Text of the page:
posted by Slothrup at 12:06 PM on November 5, 2002


Slothrup. I agree completely. One thing that continues to infurtiate me is the way the central and western states (with the exception of the coast) continual vote against increased taxes or increased services for urban areas despite the fact that much of the west would be uninhabitable on any large scale without massive federal largess through enormous civil works projects.
posted by pjgulliver at 12:17 PM on November 5, 2002


For now I'd be fairly content if we could enforce the Constitution we have. It's actually a pretty good one. One clear example of the government's flagrant disregard for Amendments IX and X is that it continues to perpetrate DEA raids and arrests on participants in the medical marijuana programs of States which have democratically passed laws permitting its use.
posted by George_Spiggott at 12:19 PM on November 5, 2002


George_Spiggott, don't forget that they also confiscate your property without due process.
posted by tolkhan at 1:31 PM on November 5, 2002


A Constitutional Convention today would be impossible. In order to institute any of the changes recommended by the convention, we would still need to amend the old one, since the concepts laid out in it are still in force and we can't just pretend that it's no longer there. And the bar for constitutional changes has been set intentionally high by the founders, thank God.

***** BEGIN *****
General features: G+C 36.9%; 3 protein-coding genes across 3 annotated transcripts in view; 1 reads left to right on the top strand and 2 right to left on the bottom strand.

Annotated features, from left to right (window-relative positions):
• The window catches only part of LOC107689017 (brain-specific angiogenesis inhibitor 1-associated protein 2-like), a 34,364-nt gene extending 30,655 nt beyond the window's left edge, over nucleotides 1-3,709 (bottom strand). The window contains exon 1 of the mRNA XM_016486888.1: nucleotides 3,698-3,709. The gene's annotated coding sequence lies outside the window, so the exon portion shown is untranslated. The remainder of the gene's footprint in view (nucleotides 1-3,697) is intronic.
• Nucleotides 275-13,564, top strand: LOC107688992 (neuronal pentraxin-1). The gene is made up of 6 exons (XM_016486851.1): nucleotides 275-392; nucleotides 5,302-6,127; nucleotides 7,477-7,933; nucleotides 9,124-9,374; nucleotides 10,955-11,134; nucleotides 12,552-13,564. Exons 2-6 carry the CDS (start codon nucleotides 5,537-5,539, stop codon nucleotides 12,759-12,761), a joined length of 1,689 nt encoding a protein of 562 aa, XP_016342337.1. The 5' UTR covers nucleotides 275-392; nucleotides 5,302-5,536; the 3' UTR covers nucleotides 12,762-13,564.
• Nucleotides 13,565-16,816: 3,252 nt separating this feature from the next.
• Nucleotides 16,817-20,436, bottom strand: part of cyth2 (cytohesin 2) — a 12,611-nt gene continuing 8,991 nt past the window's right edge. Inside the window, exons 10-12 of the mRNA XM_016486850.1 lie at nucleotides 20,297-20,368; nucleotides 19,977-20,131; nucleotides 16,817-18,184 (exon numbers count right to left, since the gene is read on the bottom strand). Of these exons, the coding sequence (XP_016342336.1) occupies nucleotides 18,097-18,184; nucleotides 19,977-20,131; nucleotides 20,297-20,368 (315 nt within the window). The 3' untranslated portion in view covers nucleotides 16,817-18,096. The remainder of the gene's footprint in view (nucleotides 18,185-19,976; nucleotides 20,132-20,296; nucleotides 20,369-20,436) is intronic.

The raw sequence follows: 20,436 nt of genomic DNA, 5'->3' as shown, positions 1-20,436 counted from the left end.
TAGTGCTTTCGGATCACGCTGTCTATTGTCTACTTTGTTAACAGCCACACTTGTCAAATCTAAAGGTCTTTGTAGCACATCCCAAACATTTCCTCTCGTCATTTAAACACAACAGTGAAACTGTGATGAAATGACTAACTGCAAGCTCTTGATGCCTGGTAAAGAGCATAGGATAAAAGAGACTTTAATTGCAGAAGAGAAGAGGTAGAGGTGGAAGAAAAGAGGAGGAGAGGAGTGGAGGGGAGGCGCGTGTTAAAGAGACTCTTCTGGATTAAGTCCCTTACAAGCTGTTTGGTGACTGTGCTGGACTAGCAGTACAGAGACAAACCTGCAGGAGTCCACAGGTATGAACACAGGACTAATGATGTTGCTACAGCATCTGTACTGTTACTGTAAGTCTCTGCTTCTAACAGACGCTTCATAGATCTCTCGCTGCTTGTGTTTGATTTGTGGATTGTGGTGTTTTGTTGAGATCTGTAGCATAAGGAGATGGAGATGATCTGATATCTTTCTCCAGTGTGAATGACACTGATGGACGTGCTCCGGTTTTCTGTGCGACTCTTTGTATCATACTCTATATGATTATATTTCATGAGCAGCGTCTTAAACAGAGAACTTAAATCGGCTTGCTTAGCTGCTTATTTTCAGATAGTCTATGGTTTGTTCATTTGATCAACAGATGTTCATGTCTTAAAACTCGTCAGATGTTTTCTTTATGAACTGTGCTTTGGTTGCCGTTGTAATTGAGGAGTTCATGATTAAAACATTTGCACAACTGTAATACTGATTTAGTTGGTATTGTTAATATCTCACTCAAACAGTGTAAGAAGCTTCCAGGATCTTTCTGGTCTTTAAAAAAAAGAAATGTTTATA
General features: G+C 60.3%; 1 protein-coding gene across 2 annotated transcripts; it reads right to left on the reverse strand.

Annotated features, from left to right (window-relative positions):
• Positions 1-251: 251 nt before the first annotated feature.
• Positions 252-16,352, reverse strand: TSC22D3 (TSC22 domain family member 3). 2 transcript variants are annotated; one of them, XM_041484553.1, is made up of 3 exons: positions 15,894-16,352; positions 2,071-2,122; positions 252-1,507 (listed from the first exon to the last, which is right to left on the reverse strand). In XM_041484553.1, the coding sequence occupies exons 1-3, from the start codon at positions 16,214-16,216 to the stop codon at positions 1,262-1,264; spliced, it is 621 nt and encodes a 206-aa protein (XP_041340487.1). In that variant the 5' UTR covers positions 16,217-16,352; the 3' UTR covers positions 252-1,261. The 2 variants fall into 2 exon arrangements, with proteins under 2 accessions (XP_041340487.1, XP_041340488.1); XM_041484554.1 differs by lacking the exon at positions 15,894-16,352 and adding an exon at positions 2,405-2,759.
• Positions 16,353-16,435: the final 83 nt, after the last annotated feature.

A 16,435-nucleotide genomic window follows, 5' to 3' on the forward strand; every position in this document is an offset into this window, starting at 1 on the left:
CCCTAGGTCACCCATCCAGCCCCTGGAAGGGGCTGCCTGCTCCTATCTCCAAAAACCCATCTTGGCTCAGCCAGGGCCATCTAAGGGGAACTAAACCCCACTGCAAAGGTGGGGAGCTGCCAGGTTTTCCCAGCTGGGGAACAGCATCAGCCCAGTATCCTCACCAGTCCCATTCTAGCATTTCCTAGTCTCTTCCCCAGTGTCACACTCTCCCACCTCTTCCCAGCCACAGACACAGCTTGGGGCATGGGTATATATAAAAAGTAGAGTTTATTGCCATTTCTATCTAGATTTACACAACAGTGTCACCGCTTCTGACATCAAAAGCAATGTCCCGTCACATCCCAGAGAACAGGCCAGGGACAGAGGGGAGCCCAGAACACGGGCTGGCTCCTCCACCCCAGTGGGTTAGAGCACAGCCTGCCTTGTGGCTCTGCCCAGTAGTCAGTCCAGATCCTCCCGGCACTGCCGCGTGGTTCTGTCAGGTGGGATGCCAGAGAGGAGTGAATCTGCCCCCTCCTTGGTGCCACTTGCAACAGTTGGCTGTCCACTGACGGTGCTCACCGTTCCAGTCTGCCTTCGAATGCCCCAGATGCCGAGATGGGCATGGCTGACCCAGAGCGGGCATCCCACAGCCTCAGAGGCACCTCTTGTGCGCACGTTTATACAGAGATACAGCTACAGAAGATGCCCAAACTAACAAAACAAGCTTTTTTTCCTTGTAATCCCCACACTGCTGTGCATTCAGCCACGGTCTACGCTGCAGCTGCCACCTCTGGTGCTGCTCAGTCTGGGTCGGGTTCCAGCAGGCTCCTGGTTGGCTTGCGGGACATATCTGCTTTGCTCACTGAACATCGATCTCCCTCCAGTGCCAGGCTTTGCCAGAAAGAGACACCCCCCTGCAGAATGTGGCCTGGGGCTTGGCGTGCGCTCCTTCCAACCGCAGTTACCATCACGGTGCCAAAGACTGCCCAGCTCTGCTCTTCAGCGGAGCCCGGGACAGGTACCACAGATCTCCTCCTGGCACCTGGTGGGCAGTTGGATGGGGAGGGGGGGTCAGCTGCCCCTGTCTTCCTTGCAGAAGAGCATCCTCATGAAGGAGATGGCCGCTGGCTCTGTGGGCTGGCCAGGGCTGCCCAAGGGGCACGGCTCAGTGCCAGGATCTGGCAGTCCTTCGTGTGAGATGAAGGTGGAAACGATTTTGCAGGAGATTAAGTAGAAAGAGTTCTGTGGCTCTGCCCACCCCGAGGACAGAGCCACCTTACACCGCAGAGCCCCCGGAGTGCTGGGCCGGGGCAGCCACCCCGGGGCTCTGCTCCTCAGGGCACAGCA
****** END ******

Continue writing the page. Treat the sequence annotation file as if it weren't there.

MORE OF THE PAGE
take away XYZ's ability to participate as an independent actor in the political arena. The individuals who own XYZ will still have their full rights, and be able to support whatever cause they believe in AS INDIVIDUALS.

What about the National Audubon Society, or your local PTA, or the Fraternal Order of Police? I don't know how you could say that GM can't support a Republican if you don't say that the UAW can't support a Democrat. Should these new limitations apply to them as well? It seems to me that denying political voices to organizations would be short-sighted and probably undemocratic. Organizations are about the only way that average people with a particular political interest will get their opinions heard on a regular basis, and if you take that away, the only people with access to politicians will be uber-rich individuals, which wouldn't change the current situation much.
posted by deadcowdan at 1:36 PM on November 5, 2002


I oppose the "Corporation as Natural Person" concept not so much because of political contributions (a hideous morass of a topic much of which falls outside the scope of this discussion) but for the simple reason that you can't jail a corporation. You can fine one, but then malfeasance becomes just another business decision, cf exploding Fords.
posted by George_Spiggott at 2:04 PM on November 5, 2002


You can fine one, but then malfeasance becomes just another business decision, cf exploding Fords.

Hear, hear! Well said. I'd really love to see this issue catch fire.
posted by pejamo at 2:31 PM on November 5, 2002